Messages of support for the Philippines flood Twitter
As heavy rains battered Metro Manila and inundated many areas of the capital, an outpouring of messages of support and sympathy flooded the social microblogging site Twitter from international and local celebrities.
Filipino-American rapper apl.de.ap tweeted, “Help me pray for my country, there’s a big flood right now.” Using his Twitter handle, @apl_de, he later posted, “Anybody would help me on fOd drive for people in philippine(s)?”
Apl.de.ap’s fellow Black Eyed Peas member, will.i.am, also tweeted: “Pray for the phillipines…my best friend @apl_de has family in manila…pray for @apl_de beautiful country.”
Bruno Mars, another Filipino-American singer, tweeted: “Keep Safe Filipinos! Thanks Mr. Sun! Pray for the Philippines!”
Mexican singer and actress Thalia, who became a sensation in the Philippines in the 1990s because of her hit telenovelas, also took to Twitter to send her message: “To my friends in the Philippines. The rain and floods are causing so much damage :-( My thoughts and prayers to all! Stay safe!”
Korean sensation Jay Park also tweeted using his account @JAYBUMAOM: “Hope everyone in the Philippines is OK!! #prayforPhilippines”
Meanwhile, “American Idol” host Ryan Seacrest tweeted: “From London to Manila, my thoughts are with the people of the Philippines. Stay safe. Stay resilient.”
Filipino-American singer and “American Idol” runner-up Jessica Sanchez also tweeted the hashtag “#PrayForThePhilippines” using her account, @JSanchezA11.
“American Idol” alumni David Cook and David Archuleta, who both have a huge following in the country, also sympathized with the flood-stricken Filipinos.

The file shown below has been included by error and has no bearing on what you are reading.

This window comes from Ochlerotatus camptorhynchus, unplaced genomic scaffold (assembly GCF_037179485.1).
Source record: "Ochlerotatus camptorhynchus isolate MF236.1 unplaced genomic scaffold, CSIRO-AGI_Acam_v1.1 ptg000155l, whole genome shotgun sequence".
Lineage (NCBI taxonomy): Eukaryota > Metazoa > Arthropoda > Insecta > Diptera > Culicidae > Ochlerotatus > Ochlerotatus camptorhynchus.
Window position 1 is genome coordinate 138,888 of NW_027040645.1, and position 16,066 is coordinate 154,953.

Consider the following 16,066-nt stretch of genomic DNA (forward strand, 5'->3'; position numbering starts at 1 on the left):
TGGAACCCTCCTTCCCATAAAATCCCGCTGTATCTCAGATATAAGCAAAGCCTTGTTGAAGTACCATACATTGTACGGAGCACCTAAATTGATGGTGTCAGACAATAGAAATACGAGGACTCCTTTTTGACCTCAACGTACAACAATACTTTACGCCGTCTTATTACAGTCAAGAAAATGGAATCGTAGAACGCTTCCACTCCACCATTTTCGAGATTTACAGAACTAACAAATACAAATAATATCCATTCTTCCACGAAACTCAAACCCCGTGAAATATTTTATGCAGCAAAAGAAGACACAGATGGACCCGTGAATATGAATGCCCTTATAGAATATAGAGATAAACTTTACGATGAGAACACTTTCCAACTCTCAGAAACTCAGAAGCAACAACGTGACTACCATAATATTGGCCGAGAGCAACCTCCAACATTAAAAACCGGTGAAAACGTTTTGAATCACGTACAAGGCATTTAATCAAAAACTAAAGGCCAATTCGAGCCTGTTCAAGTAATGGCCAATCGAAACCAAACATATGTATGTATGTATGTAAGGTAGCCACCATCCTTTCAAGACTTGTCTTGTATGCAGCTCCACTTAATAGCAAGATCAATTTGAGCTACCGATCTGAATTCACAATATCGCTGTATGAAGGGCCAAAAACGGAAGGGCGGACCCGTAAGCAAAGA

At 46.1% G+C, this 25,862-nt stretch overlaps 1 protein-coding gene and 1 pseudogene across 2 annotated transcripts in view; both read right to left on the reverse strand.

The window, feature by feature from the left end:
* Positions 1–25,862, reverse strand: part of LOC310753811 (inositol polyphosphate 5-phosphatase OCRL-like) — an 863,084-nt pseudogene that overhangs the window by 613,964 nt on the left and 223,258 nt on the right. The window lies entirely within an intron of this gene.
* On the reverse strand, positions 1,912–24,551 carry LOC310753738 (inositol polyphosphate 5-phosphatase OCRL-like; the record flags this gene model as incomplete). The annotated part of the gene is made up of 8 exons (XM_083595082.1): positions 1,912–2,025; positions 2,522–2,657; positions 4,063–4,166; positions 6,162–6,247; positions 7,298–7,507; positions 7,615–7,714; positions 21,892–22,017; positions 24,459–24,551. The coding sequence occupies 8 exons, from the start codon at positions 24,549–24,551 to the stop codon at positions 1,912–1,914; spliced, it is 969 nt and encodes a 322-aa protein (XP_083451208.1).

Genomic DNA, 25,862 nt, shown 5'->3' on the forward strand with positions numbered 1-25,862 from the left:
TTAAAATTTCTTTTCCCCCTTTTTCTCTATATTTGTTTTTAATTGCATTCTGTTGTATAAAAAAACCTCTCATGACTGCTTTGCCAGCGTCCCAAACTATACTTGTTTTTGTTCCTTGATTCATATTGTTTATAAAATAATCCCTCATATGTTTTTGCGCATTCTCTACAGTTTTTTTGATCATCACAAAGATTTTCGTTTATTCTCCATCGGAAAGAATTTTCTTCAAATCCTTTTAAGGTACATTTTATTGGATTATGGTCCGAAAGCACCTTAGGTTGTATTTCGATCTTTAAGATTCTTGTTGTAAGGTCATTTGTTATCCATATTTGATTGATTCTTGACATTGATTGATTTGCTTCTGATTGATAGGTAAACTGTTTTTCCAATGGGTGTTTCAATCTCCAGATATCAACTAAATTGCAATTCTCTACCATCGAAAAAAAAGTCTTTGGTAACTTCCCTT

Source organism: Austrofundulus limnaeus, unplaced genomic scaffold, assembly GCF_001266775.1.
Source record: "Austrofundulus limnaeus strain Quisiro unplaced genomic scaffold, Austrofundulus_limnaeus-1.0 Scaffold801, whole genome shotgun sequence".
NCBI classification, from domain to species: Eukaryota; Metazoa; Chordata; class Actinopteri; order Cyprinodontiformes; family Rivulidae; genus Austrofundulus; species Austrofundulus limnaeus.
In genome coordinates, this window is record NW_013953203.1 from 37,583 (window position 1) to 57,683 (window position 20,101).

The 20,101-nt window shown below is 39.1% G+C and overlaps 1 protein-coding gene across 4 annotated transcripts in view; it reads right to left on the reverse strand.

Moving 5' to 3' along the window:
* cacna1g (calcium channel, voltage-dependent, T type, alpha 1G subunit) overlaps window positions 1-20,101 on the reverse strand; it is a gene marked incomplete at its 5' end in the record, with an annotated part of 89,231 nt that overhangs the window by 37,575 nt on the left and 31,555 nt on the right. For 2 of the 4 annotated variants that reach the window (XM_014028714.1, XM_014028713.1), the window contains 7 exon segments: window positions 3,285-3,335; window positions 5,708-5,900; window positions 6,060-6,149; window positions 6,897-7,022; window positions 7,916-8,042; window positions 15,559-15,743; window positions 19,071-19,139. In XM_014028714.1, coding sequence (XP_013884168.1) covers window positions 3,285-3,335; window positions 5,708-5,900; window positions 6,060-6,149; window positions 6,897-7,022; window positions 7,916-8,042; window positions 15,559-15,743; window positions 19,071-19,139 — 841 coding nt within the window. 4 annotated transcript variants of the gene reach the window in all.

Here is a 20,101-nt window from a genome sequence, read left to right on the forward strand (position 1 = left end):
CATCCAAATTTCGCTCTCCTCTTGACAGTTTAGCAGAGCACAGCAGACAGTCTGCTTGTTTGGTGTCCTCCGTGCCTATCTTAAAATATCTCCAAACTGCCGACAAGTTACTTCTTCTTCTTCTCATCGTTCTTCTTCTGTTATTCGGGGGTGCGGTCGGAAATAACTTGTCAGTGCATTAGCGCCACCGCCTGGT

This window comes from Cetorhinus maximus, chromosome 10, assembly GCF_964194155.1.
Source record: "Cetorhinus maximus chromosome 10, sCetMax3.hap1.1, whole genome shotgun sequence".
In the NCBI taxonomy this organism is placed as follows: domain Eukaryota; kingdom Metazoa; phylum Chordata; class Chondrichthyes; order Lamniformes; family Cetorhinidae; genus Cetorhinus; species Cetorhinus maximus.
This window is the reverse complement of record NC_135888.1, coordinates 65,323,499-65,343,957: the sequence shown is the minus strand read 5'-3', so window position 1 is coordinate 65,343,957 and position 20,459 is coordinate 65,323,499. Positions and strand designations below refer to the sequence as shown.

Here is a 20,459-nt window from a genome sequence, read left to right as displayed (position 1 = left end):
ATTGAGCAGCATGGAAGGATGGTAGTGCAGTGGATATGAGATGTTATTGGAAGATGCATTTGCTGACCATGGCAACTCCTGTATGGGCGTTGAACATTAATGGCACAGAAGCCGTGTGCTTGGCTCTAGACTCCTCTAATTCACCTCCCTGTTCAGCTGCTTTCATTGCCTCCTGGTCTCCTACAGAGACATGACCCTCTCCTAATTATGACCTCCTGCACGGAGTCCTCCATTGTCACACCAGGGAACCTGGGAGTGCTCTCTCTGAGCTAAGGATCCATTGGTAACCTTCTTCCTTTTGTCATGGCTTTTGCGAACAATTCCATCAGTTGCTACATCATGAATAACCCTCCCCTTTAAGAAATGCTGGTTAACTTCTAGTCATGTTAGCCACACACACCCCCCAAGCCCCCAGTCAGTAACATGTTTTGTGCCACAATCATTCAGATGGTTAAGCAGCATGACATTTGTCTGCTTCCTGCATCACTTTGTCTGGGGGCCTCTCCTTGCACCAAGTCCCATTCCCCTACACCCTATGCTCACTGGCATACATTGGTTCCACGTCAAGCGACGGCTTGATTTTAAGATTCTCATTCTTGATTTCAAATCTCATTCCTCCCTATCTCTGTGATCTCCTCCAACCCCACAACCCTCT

“Sad to see the news coming out of the Philippines. Sending thoughts and love to everyone there,” Cook tweeted using @thedavidcook:
Using @DavidArchi, Archuleta tweeted, “Our thoughts go out to all affected by the flooding in Manila and the surrounding areas.”
Message from Gaiman
Meanwhile, best-selling author Neil Gaiman, who has visited the country several times, tweeted, “Sending love to the Philippines. (Will also send aid donation using #reliefPH info…)”
NBA star Pau Gasol sent his message through his account @paugasol: “All my support to all the families that are suffering the terrible floods in the Philippines #PrayForThePhilippines.”
In the Philippines, actress Anne Curtis, the most-followed Filipino celebrity on Twitter with 3.2 million followers, tweeted: “To all my lovely followers, let’s get together blankets, towels any clothing items that you have to spare and donate them to Sagip Kapamilya,” she said.
Using her account, @annecurtissmith, she later posted: “To all my fellow pinoys, taas noo. Kaya natin to. Babangon tayo AT nakangiti pa. This is the famous trait of Filipinos!”
Tweeting from Sydney, Sharon Cuneta posted on her account @sharon_cuneta12, “I am so sad to read the news about all of you back in the Philippines—the rains are scaring me again. It seems like a never-ending process of suffering-recovering.”
“I will say a prayer for you all. Pls. do not lose faith or hope. Hang in there. God bless and protect you. I love you and am thinking of all of you. Please take care,” Cuneta added.
Singer Jim Paredes tweeted: “We may have been hit bad by rains. But recovery begins now. Let’s go!”
Netizens also passed around the link to a post by International Herald Tribune writer Mark McDonald, in which he pointed out the resilience of Filipinos.
“[O]n social media outlets like Facebook and Twitter, and through text messages, Filipinos demonstrated a remarkable civic spirit as they shared news of evacuation centers and drop-off points for donations of emergency supplies,” McDonalds wrote.
“They praised rescue teams, and they encouraged each other. They pleaded for calm—and there were few reported signs of panic, even from those who were stranded. And they prayed,” he added.
Dominating the list of trending topics in Twitter Philippines Wednesday was the hashtag #bangonPilipinas, which Netizens used to uplift the spirit of flood victims.
Also among the most tweeted was the hashtag #reliefPH, which was used to call for help and inspire relief efforts. Inquirer Research
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